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How M.F. Husain, the 'Picasso of India,' tested free expression

M.F. Husain went into self-imposed exile after threats by Hindus offended by his work. The modernist painter's work prompted hundreds of lawsuits.

By Staff Writer / June 9, 2011

In this June 7, 2007 file photo, M.F. Husain, called the 'Picasso of India,' finishes off a canvas he painted together with Bollywood actor Shah Rukh Khan, unseen, during a fund-raising auction in central London's auction house. Husain has passed away in London, on Thursday, June 9, in self-imposed exile.

Lefteris Pitarakis/AP/File


New Delhi

One of India’s most famous painters, M.F. Husain, passed away Thursday in London in self-imposed exile, having left India after intimidation by Hindu groups offended by his work. His art and exile highlight recent challenges to freedom of expression that worry democracy activists here.

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The 95-year-old modernist painter has been called the “Picasso of India,” and his work has showed alongside the Spanish master’s in the past.

“Husain loves to work in an epic scale, with strong lines and vigorous brushwork, using bright colors,” says Rajeev Lochan, the director of the Museum of Modern Art in Delhi. “Husain never ceased to project the essential dignity of the human figure.”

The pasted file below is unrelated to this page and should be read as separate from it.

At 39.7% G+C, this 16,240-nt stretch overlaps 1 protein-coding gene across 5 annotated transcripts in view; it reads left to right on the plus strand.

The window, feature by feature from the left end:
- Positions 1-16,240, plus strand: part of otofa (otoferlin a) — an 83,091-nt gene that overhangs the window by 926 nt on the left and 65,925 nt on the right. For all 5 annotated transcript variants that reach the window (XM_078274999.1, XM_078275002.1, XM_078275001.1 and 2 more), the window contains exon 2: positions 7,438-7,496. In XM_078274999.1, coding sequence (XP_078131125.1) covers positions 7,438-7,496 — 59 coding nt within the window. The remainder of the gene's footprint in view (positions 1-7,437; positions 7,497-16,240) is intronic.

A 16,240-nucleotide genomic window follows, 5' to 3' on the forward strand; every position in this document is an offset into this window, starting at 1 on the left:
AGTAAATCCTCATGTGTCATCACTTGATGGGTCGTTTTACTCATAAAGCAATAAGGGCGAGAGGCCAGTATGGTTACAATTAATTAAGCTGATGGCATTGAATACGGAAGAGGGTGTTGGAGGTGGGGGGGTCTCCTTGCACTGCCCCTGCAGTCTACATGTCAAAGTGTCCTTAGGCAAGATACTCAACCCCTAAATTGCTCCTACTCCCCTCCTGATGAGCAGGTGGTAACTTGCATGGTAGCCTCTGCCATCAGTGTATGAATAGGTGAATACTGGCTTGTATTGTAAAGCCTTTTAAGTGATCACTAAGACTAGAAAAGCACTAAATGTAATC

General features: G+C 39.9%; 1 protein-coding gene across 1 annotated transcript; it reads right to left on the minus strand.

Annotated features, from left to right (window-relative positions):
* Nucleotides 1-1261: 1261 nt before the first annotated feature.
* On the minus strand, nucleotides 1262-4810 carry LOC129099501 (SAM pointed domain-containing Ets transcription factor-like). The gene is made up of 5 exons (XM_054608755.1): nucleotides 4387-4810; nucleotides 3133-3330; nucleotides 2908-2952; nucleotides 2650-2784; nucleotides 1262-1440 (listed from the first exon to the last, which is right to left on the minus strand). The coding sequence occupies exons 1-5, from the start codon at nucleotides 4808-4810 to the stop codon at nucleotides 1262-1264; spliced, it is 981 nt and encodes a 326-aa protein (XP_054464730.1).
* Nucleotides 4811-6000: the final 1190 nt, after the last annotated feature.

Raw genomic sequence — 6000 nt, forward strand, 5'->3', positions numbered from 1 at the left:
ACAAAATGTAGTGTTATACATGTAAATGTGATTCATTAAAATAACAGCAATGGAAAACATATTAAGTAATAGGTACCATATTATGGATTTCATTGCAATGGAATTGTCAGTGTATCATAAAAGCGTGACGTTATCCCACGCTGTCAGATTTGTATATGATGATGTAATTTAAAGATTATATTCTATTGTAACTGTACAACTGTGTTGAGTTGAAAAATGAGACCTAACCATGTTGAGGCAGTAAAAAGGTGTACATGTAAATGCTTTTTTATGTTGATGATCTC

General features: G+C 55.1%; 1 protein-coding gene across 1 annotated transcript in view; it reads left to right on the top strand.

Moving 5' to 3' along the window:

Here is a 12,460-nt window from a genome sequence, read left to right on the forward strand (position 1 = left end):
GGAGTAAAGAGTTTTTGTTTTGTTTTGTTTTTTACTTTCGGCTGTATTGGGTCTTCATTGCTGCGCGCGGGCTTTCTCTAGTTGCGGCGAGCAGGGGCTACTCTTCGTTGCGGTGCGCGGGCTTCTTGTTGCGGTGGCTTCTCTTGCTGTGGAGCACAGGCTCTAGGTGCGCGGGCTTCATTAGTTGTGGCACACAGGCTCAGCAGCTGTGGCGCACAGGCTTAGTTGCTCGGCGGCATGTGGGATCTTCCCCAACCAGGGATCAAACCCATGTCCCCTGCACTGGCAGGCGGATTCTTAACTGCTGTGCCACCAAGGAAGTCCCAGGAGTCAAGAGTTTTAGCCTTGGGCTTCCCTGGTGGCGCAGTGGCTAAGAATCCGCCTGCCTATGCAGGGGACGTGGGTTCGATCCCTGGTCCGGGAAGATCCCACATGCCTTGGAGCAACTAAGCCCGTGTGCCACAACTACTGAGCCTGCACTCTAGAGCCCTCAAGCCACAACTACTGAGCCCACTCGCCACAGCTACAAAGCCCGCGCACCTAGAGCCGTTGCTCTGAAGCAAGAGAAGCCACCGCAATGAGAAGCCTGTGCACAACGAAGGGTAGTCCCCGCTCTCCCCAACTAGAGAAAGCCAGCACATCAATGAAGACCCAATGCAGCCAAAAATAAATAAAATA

But not everyone agreed. The Hindu Janajagruti Samiti, a group whose goals include stopping the “denigration of Hindu righteousness,” protested his nude depictions of various Hindu deities. They also objected to one painting showing the borders of India formed by a nude woman’s outline.

Husain, a Muslim, faced a flood of lawsuits for “promoting enmity between groups.” Courts dismissed the initial cases, but Hindu activists have since filed some 900 cases against Husain around the country, says Geeta Seshu, head of the Free Speech Hub in Mumbai.

Sometimes the harassment turned violent. Activists from the Bajrang Dal, a Hindu youth organization, attacked Husain’s home in 1998 and have vandalized his artwork. Facing death threats, the painter moved to Dubai in 2006 and took citizenship in Qatar last year.

'A huge loss'

“It’s been a huge loss, his death. And toward the end, the manner in which he had to decide to give up his Indian citizenship was very unfortunate,” says Ms. Seshu. “Censorship just doesn’t seem to be ending, it seems to be increasing.”


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